One simply cannot talk about people of importance to this genre without tipping the hat to the most masterful musician, teacher, musicologist, producer, folklorist and preservationist of the traditional blues. By now, Stefan Grossman is a venerated, iconoclastic and respected acoustic blues figure of mega-proportions. He came out of the vibrant Greenwich Village, New York, 1960s scene around Washington Square, where so many American folk and blues musicians launched their careers. His friend and occasional collaborator, Steve Katz, formerly of the Even Dozen Jug Band, the Blues Project and Blood, Sweat & Tears, once half jokingly told this writer: “There we were, all these New York Jews playing the black blues.” Indeed, the blues had a strong influence on young New Yorkers during the folk revival. These musicians, Stefan Grossman, Happy & Artie Traum, Danny Kalb, and many others, in turn had a powerful influence on the acceptance of the blues by the American baby boomer generation at large; and, they significantly helped to launch the folk, roots & blues revival, thereby reinvigorating the careers of many original blues musicians whose careers had waned.
Many people know Stefan Grossman as the paramount teacher and entrepreneur in what has become the world’s largest “blues school”, Stefan Grossman’s Guitar Workshop. He is one of the most skilled guitarists in the genre, having been a student of Rev. Gary Davis in New York City. He also picked up lessons directly from Mississippi John Hurt, Son House, Skip James, Mississippi Fred McDowell, and others.
This book presents three of the greatest ragtime blues guitar players from the 1920s-1940s. They all possessed what Rev. Gary Davis called that sportin’ right hand. Each could sing the blues or play a dance instrumental. They favored first position chords but produced incredible textures and rhythms from these easy left hand fingerings. There is years of exciting fingerpicking challenges in these pages. But what fun it will be once you can play these tunes.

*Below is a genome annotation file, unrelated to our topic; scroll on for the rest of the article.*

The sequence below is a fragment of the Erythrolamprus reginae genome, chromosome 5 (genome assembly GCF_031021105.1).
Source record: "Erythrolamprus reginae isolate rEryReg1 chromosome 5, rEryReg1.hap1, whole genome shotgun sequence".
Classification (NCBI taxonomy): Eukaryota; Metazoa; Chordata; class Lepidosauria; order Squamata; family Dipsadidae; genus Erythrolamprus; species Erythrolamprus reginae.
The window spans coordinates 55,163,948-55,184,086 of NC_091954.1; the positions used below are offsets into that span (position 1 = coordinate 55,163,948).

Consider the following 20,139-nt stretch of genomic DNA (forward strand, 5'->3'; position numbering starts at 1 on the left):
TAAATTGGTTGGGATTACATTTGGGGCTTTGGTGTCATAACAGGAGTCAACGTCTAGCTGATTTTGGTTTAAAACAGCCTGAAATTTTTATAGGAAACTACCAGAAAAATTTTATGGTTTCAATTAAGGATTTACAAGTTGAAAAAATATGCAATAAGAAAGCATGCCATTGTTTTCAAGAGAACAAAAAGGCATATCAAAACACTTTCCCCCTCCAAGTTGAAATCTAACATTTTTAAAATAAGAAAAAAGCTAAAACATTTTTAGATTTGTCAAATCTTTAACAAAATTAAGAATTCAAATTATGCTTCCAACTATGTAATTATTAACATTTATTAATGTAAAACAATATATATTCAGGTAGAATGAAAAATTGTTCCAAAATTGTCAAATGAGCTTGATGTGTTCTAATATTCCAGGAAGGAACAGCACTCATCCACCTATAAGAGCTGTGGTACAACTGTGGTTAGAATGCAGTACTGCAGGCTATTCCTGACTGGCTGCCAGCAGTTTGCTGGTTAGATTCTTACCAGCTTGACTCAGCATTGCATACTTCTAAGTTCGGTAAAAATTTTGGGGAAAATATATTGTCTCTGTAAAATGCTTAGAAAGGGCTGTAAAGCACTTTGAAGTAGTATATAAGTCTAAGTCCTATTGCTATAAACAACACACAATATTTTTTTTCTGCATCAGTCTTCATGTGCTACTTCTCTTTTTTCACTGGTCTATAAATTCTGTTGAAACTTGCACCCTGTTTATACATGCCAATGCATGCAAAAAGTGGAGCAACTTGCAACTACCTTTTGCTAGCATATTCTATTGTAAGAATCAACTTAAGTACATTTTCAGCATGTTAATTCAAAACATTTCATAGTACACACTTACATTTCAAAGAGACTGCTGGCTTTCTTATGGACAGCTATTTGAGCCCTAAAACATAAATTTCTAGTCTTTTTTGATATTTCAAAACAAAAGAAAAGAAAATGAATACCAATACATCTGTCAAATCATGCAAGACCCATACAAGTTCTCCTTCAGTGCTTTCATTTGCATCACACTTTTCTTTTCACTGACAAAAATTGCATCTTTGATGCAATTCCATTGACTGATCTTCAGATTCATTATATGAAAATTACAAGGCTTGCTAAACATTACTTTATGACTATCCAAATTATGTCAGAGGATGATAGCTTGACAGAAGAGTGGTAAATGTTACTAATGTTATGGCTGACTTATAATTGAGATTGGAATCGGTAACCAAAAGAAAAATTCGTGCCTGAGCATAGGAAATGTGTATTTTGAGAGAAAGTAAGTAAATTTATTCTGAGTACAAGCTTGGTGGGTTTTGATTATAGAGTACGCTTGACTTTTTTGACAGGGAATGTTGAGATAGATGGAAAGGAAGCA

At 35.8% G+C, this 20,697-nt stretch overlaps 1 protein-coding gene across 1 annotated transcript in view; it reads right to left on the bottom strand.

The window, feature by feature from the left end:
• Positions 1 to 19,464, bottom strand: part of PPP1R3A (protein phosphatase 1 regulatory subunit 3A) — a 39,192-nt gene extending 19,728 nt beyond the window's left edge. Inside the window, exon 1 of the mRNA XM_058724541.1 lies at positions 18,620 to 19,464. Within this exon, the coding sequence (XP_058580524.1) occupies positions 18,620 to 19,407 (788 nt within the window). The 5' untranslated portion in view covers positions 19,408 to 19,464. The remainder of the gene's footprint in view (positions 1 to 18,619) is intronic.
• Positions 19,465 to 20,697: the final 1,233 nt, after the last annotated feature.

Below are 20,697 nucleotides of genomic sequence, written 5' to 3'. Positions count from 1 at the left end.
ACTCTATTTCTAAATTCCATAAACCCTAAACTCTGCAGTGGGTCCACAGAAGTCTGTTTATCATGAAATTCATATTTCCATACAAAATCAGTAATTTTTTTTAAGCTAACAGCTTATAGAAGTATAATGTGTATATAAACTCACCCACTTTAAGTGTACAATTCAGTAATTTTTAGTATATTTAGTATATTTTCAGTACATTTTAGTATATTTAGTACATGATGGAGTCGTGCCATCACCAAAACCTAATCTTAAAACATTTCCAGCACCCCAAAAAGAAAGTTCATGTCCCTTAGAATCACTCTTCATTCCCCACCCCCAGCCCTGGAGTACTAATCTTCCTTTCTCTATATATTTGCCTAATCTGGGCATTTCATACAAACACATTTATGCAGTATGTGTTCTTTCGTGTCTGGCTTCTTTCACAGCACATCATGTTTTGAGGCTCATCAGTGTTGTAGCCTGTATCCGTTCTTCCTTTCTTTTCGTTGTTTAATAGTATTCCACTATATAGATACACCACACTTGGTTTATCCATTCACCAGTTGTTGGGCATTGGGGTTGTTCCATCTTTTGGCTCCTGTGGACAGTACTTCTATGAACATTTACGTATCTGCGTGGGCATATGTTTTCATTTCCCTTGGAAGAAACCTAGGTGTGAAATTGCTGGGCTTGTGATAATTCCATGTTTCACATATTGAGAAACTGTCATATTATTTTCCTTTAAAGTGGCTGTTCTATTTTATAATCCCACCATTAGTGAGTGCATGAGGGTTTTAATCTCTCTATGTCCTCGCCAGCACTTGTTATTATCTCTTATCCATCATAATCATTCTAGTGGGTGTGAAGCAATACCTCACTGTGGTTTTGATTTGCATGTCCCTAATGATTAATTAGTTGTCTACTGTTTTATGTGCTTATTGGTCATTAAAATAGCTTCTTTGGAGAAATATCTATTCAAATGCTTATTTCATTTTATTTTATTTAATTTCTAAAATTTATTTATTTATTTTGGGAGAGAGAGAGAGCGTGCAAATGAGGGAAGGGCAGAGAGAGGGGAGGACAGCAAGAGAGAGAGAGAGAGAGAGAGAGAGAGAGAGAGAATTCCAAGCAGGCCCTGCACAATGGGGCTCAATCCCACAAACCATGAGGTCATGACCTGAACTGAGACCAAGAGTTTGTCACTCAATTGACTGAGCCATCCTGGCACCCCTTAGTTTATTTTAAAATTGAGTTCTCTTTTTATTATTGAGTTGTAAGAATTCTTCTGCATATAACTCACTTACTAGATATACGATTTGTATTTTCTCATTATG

Titles and artists included are:
BIG BILL BROONZY Big Bill Blues • At the Break of Day • Friendless Blues • Shuffle Rag • Worrying You Off My Mind • Bull Cow Blues • Five Feet Five
BLIND BLAKE Georgia Bound • Back Biting Bee Blues • Cold Hearted Mama Blues • Ice Man Blues • Righteous Blues • Tootie Blues • Rope Stretchin’ Blues • Sea Board Stomp • Walkin’ Across The Country • What A Lowdown Place The Jailhouse Is
BLIND BOY FULLER Baby, I Don’t Have To Worry • Careless Love • Georgia Ham Mama • Keep Away From My Woman • Somebody’s Been Playing With That Thing • Why Don’t My Baby Write To Me • (I Got A Woman Crazy For Me) She’s Funny That Way • Jivin’ Woman Blues
HOW TO USE THIS BOOK
1) Listen over and over to the original recordings available via the download link for this collection.
2) Get a program that can control digital audio files. Use this with the transcriptions and the recordings.
3) Be patient!! Practice, practice and practice some more!!
Level 3 • 119 pages • Download Audio Files
Review: Trapped inside a Chicago room with Blind Blake arched over a restless guitar, “Sea Board Stomp” was born in 1927. Blind Boy Fuller’s fishtailing “(I Got a Woman Crazy For Me) She’s Funny That Way” got bottled up amid the skyscrapers of 1936 New York City. Big Bill Broonzy’s impressively involved “Shuffle Rag”? Holed up in Paris, 1952.
Despite their age, these (plus 23 more) showpieces of Ragtime Blues Guitar still itch to set loose their free-as-a-bird-in-the-blue-sky spirit, delivering all guitarists to wide-open spaces, Piedmont or otherwise. The ever interesting way that “Georgia Bound” scampers on down the trail kicks up a country breeze; “Five Feet Seven” does so with a chug. Learn the syncopated secrets of “Ice Man Blues” or how to navigate the hills and dales within Somebody’s Been Playing With That Thing’s name piece, and you’re flying without wings.
Although honored for their fingerstyle technique, the 26 songs also lyrically grapple with the major tenets of the blues, namely love, sex, violence and that “Georgia Ham Mama.” Lows sink down to “What a Lowdown Place the Jailhouse Is.” Then lower yet with “Rope Stretchin’ Blues.” “Back Biting Bee Blues,” besides bundling “b” words, paints fantastic visions of “raining in my kitchen, lightning on my wall.” But the highs achieved hollering about sweet patootie, thanks to “Tootie Blues,” make the world right again. With Big Bill, Blind Blake and Blind Boy Fuller delivered straight to your device via MP3s, it’s as if the old masters are recruiting you to become a keeper of their flame. – Dennis Rozanski/Blues Rag